The Frankfurt Assembly had no powers to raise taxes and relied completely on the goodwill of the monarchs. As many of the members held influential positions in provincial governments, their reluctance to call for radical reforms or annoy their employers in any way meant that it was never possible for the assembly to raise the funds necessary for raising an army or even to enforce any laws that were passed. Dominated by the moderate liberals, there was no chance that a more militant mood would take over and the hundred or so radicals, who believed that an armed uprising was necessary if the old powers were to be defeated, lost interest and left the assembly to try and raise forces at a local level to bring about a 'real' revolution. Without a bureaucracy they could not raise any money and without any money they could not raise a bureaucracy. The assembly started strongly with a great deal of motivation to get things done. This impetus was soon dissipated, however, as the various major divides between the various factions of the Frankfurt Assembly came to the fore—advocates of Grossdeutschland versus advocates of Kleindeutschland, Catholics versus Protestants, supporters of Austria versus supporters of Prussia. As various issues arose before the Frankfurt Assembly, the splits between the various factions became evident. Although the various interest groups began to gather in local meeting places in order to decide on tactics in the assembly these were not organized political parties in the modern sense of the term and faction discipline was at best tenuous.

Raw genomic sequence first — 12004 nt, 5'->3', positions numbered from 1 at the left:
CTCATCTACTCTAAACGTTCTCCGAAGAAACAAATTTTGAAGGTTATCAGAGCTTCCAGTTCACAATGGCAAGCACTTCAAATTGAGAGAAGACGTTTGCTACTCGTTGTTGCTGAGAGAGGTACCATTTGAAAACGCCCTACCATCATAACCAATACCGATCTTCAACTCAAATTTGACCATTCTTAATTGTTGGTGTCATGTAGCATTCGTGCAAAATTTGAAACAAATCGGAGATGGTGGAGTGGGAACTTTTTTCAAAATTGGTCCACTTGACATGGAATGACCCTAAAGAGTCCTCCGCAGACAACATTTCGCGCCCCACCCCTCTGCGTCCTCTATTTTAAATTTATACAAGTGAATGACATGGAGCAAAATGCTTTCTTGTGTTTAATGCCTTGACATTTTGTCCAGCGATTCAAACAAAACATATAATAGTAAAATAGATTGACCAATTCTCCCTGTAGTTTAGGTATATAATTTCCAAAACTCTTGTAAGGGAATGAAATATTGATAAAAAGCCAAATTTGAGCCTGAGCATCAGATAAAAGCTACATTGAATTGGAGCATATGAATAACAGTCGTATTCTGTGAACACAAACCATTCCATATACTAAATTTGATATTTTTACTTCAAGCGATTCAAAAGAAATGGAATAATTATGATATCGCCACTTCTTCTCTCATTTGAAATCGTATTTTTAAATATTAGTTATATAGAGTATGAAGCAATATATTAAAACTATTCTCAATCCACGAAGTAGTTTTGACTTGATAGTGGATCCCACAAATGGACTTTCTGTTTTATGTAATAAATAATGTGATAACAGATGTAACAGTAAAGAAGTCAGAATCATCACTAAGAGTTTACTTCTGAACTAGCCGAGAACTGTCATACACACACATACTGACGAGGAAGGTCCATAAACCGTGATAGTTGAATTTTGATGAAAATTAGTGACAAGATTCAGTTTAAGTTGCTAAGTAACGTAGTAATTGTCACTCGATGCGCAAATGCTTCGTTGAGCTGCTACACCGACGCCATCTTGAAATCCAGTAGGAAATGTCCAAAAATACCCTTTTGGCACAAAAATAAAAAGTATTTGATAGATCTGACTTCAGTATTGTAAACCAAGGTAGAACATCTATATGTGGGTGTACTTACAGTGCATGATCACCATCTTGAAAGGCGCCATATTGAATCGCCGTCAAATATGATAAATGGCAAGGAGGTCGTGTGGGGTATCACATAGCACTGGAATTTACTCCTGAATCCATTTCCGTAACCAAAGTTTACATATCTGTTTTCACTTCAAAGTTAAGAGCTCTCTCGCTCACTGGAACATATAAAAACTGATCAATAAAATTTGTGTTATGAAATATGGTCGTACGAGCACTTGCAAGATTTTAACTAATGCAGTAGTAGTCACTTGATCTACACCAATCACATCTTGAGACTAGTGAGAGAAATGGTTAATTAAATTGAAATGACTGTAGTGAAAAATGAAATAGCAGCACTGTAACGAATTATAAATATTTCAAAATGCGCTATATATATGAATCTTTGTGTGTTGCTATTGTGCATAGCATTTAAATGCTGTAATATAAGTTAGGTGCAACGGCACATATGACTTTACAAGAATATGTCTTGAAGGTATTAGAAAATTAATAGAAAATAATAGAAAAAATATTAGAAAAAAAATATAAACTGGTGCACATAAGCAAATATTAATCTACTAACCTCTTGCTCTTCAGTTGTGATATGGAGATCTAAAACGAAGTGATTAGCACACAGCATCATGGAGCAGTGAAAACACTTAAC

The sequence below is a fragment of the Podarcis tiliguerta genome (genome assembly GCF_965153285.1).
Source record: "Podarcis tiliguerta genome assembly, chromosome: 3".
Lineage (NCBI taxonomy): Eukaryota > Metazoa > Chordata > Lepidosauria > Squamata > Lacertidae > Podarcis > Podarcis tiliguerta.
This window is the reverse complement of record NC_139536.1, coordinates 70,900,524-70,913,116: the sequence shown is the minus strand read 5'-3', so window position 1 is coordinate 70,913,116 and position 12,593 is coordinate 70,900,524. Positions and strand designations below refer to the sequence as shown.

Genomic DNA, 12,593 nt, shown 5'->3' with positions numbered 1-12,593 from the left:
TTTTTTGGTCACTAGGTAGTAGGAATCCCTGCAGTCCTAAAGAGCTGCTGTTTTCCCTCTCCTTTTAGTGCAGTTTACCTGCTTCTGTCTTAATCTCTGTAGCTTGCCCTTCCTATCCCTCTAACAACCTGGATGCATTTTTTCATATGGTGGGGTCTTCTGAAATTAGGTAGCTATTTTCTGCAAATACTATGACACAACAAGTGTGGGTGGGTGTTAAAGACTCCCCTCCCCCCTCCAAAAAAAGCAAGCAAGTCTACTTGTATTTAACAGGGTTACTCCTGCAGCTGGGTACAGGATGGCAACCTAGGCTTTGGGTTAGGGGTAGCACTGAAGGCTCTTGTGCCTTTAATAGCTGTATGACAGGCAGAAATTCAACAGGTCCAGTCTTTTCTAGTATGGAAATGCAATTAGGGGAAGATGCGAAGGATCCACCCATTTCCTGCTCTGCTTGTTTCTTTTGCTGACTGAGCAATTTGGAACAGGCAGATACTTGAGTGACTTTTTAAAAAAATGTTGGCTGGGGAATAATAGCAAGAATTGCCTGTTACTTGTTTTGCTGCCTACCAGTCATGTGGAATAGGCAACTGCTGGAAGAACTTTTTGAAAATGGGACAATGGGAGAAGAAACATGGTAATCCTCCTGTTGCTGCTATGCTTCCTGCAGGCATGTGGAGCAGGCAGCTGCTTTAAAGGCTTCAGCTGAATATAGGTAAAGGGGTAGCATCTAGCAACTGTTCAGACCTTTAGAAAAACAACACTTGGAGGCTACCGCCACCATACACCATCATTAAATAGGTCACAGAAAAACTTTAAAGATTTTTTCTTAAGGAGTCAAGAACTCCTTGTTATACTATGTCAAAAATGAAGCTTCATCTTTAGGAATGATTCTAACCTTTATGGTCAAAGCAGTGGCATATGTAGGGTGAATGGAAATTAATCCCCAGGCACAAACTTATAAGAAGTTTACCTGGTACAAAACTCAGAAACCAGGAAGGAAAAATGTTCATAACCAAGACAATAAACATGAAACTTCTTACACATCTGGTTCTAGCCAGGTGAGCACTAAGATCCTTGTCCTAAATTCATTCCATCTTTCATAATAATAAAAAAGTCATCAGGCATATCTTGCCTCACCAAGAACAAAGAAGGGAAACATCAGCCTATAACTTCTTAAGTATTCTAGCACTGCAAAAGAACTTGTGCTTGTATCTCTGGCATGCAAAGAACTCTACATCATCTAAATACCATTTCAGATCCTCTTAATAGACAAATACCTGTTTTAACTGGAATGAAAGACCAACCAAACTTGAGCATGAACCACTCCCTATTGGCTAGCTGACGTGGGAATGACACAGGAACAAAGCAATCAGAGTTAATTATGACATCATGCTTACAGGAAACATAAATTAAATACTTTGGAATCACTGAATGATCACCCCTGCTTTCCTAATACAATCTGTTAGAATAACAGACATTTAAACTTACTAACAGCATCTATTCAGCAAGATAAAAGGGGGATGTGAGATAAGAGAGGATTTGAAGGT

Meanwhile, outside the Frankfurt Assembly, the rulers of the German states gradually realised that their positions were no longer under threat. The King of Bavaria had stepped down, it was true, but that was only partly the result of pressure from below. As the treat of an armed uprising receded it was clear that German unification was a dead letter. The princes were unwilling to give up any power in the pursuit of unification of the whole country. Some princes were so firmly opposed to the Frankfurt Assembly that they had only tolerated its existence while they quelled rebellions in their respective territories. As soon as they had crushed the rebels, they followed the example of Prussia, recalling their deputies from the Assembly. Only Prussia, with its overwhelming military might, was able to overcome the objections of local princes to the unification of Germany and protect the Frankfurt Assembly from military attack by the princes. But Prussia's motives with regard to the very existence of the Frankfurt National Assembly were always questionable at best.